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Fast Followers, It's Time

Waiting until your main competitors have begun using RFID will put you several years behind them.
By Mark Roberti
Apr 27, 2016

RFID Journal has always been careful not to oversell radio frequency identification and not to scare end users into deploying the technology. Many trade publications push the hype in order to get more subscriptions, sell more ads and make more money. I like to make money, of course, but I began RFID Journal with an eye on the technology's long-term prospects—and with a commitment to serve end users by honestly presenting the benefits RFID can deliver, as well as the deployment challenges.

Is now the time to adopt RFID? I still believe adoption is a decision each business must make on its own. If you are in the middle of upgrading or replacing your enterprise resource planning software, for instance, then maybe not. But I think—and this issue's cover story supports my belief—that the technology has reached a point at which a well-executed deployment can deliver a great deal of value without a lot of risk (see Listen Up, Laggards!).

In some cases, the risk is in not adopting RFID. Bill Hardgrave, dean of Auburn University's Harbert College of Business and founder of the RFID Lab, wrote in a recent column: "I firmly believe retailers must adapt to an omnichannel world or they will not survive" (see Why Isn't Everyone Doing It?). And, he added, you cannot do omnichannel retailing without the visibility RFID provides.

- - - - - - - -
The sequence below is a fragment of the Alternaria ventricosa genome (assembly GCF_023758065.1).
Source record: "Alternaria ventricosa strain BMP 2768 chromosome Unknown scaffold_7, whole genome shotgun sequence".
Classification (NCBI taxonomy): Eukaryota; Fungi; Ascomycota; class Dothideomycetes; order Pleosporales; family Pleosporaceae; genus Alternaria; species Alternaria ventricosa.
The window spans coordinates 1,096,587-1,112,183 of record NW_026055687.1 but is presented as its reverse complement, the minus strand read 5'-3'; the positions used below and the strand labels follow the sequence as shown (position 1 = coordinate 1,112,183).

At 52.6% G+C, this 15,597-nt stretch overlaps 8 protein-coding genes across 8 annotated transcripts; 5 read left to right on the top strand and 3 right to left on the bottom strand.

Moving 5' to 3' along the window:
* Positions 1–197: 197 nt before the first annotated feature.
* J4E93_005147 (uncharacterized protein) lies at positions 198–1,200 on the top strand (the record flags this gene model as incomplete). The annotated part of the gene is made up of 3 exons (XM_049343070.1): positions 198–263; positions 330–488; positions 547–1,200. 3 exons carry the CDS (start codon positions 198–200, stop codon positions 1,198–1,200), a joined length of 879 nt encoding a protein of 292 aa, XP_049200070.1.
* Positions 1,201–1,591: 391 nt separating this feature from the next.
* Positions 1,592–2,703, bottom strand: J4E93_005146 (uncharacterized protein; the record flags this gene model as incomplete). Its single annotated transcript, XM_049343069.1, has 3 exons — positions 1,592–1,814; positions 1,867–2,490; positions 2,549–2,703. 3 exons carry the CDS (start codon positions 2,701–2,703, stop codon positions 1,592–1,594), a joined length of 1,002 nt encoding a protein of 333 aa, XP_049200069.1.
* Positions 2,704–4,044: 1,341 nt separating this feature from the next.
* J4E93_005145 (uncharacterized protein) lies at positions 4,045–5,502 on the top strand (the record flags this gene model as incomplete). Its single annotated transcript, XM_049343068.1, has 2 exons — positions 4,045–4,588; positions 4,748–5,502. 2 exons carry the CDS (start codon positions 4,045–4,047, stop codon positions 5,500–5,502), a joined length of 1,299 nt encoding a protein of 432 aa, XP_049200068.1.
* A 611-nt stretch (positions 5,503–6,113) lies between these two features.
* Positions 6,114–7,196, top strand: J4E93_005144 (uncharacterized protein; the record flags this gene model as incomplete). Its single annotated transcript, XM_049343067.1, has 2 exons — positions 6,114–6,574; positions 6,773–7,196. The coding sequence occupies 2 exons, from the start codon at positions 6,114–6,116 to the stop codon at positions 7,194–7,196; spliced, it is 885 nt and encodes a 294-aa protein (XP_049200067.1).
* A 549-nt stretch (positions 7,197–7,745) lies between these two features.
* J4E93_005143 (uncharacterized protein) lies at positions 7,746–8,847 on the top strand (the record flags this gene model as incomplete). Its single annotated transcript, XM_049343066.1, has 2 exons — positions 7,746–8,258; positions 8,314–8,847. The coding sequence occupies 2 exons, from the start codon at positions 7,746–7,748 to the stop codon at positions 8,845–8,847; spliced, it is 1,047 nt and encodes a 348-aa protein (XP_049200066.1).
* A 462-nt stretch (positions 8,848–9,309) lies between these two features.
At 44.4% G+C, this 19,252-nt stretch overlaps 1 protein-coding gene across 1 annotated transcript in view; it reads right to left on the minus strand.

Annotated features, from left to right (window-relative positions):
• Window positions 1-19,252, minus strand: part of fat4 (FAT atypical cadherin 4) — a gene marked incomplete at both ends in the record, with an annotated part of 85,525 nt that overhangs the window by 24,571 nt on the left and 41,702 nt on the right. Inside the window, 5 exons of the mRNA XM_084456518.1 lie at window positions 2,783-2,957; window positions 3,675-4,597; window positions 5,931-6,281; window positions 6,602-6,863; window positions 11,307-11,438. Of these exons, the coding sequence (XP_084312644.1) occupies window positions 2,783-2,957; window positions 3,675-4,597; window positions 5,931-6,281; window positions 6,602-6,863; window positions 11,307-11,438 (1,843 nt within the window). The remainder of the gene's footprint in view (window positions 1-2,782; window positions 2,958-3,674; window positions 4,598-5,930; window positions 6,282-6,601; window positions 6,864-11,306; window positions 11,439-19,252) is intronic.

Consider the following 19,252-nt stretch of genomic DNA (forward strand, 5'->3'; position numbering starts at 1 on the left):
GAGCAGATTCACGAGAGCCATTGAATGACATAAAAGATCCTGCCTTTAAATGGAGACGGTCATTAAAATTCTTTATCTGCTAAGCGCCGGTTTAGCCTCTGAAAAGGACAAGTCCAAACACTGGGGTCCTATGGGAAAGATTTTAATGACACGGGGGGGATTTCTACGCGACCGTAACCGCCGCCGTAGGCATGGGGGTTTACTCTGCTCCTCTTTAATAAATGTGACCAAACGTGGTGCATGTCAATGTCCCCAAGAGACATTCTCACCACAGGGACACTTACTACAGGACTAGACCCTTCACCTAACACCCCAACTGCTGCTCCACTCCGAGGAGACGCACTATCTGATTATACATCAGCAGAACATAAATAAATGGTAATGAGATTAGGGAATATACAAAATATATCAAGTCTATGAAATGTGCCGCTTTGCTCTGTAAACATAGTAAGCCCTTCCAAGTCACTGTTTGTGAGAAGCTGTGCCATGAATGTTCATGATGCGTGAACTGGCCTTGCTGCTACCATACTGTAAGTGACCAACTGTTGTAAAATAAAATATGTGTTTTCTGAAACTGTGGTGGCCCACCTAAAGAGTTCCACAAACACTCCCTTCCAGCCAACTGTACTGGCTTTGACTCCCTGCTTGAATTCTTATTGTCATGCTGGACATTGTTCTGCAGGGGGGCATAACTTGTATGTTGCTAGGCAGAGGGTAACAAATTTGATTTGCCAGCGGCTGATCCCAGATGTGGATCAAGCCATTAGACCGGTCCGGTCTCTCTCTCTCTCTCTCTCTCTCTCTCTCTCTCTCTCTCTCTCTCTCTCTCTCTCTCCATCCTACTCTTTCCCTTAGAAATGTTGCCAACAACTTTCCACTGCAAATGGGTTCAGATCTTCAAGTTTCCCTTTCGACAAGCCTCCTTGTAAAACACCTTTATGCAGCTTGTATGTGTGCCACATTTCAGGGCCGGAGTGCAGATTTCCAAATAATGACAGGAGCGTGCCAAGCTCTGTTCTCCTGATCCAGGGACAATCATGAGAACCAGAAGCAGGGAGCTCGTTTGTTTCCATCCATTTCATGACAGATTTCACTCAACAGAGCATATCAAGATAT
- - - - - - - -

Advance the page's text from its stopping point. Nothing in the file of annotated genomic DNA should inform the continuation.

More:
RFID has become a corporate priority for some retailers, such as Macy's and Marks & Spencer, as well as for some aerospace and aviation companies (Airbus, Boeing and Delta Air Lines) and manufacturing firms (American Woodmark). These companies were early adopters of RFID, and they have proved the business benefits and defined the best practices.

Even utilities, which often have monopolies or limited competition, are learning that RFID can pay off (see Ground Control). The Orangeburg, S.C., Department of Public Utilities, for example, is using RFID to identify and manage utility poles and all the equipment on them. The village of Thiensville, in Wisconsin, is RFID-tracking sewage pipes, to avoid damage to the system when other entities dig near its assets.

Will your company go bankrupt if you don't adopt RFID within the next 12 months? Of course not. But it takes time to learn how to use RFID to extract the most value for your business.

Waiting until your main competitors have begun using it means being several years behind them. And that could lead to big problems. As Geoffrey Moore, an author and leading expert on technology adoption, told RFID Journal: "If you don't transform, you're going to be put out of existence."

The pace of RFID adoption is accelerating. At some point, RFID will reach a tipping point in your sector, and your company will likely need to implement the technology to stay competitive. Acting now gives your firm time to learn the best way to deploy and use RFID, to apply a thoughtful approach that delivers the most value. That seems smarter than waiting and rushing into it later. You follow?

Mark Roberti is the founder and editor of RFID Journal. If you would like to comment on this article, click on the link below. To read more of Mark's opinions, visit the RFID Journal Blog, the Editor's Note archive or RFID Connect.

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